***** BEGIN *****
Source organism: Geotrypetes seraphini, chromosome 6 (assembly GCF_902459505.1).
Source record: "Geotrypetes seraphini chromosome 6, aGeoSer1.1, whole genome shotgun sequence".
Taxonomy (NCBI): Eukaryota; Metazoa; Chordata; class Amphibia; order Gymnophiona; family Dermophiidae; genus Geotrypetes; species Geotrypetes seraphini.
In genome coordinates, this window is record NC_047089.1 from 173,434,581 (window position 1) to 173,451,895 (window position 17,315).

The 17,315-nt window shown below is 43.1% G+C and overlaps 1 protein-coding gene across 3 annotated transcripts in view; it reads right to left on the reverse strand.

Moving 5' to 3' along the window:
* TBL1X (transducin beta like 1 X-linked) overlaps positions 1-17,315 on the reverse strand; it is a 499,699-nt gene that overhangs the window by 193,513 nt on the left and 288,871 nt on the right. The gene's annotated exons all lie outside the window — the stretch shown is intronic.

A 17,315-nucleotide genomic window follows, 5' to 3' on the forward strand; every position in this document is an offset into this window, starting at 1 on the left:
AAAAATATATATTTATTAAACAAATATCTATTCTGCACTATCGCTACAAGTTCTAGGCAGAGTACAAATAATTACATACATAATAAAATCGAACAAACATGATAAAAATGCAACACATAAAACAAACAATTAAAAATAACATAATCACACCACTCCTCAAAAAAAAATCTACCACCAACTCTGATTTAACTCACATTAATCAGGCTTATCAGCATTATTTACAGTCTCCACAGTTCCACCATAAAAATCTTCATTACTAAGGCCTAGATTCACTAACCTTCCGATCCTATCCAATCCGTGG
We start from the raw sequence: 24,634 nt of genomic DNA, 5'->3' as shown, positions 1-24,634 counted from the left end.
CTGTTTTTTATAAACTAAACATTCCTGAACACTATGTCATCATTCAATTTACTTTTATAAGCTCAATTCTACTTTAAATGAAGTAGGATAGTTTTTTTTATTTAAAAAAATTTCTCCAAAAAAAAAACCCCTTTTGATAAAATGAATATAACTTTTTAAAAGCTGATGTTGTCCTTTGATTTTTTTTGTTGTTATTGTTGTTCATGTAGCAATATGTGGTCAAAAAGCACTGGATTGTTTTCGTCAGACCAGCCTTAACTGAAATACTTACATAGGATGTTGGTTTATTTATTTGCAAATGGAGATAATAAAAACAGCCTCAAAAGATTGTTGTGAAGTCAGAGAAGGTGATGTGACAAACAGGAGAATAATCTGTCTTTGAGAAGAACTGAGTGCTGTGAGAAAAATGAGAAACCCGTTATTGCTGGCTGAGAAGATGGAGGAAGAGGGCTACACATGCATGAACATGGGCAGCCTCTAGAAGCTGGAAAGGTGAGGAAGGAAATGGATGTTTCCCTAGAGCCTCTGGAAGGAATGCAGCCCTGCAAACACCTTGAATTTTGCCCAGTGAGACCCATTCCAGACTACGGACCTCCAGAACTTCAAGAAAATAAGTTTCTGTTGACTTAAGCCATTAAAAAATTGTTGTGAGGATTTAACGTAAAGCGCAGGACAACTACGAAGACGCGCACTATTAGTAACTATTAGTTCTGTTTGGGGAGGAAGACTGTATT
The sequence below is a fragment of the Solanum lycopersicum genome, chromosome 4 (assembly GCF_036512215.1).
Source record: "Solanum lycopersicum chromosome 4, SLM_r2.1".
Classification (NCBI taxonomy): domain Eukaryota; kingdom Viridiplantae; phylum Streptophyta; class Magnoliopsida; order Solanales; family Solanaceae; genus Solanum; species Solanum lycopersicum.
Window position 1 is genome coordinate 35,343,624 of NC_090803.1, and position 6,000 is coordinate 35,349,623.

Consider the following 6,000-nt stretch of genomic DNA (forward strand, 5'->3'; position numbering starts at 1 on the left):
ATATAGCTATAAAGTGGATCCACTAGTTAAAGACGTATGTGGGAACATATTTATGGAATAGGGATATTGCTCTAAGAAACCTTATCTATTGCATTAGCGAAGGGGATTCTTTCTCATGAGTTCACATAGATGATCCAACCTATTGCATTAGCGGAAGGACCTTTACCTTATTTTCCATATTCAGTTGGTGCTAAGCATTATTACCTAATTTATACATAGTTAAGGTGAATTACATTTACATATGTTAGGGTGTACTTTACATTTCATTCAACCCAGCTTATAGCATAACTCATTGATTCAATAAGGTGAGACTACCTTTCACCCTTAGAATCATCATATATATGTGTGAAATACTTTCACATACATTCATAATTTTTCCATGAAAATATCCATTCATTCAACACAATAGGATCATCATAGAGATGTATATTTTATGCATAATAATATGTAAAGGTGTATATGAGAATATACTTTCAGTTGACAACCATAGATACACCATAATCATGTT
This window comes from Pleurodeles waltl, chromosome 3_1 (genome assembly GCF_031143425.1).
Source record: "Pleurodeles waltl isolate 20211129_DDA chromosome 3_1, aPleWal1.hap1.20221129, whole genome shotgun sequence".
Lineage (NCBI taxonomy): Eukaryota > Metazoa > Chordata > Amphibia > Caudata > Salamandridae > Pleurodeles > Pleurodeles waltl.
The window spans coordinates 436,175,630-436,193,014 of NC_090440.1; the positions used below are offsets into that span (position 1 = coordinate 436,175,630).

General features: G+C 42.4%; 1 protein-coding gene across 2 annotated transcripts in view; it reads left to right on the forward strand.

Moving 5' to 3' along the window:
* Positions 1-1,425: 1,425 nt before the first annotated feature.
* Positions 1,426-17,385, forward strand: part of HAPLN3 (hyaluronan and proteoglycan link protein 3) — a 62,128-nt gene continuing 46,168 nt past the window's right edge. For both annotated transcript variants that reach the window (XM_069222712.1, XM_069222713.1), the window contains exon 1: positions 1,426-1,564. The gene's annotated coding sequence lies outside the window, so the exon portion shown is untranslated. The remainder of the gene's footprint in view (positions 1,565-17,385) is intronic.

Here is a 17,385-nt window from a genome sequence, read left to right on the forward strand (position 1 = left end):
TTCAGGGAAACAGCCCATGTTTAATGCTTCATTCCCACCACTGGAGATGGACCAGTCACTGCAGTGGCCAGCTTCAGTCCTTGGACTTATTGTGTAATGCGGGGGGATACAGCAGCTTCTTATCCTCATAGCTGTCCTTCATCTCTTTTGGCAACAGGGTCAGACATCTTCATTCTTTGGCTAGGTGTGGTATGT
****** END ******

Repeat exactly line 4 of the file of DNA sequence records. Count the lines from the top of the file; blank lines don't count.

In genome coordinates, this window is record NC_047089.1 from 173,434,581 (window position 1) to 173,451,895 (window position 17,315).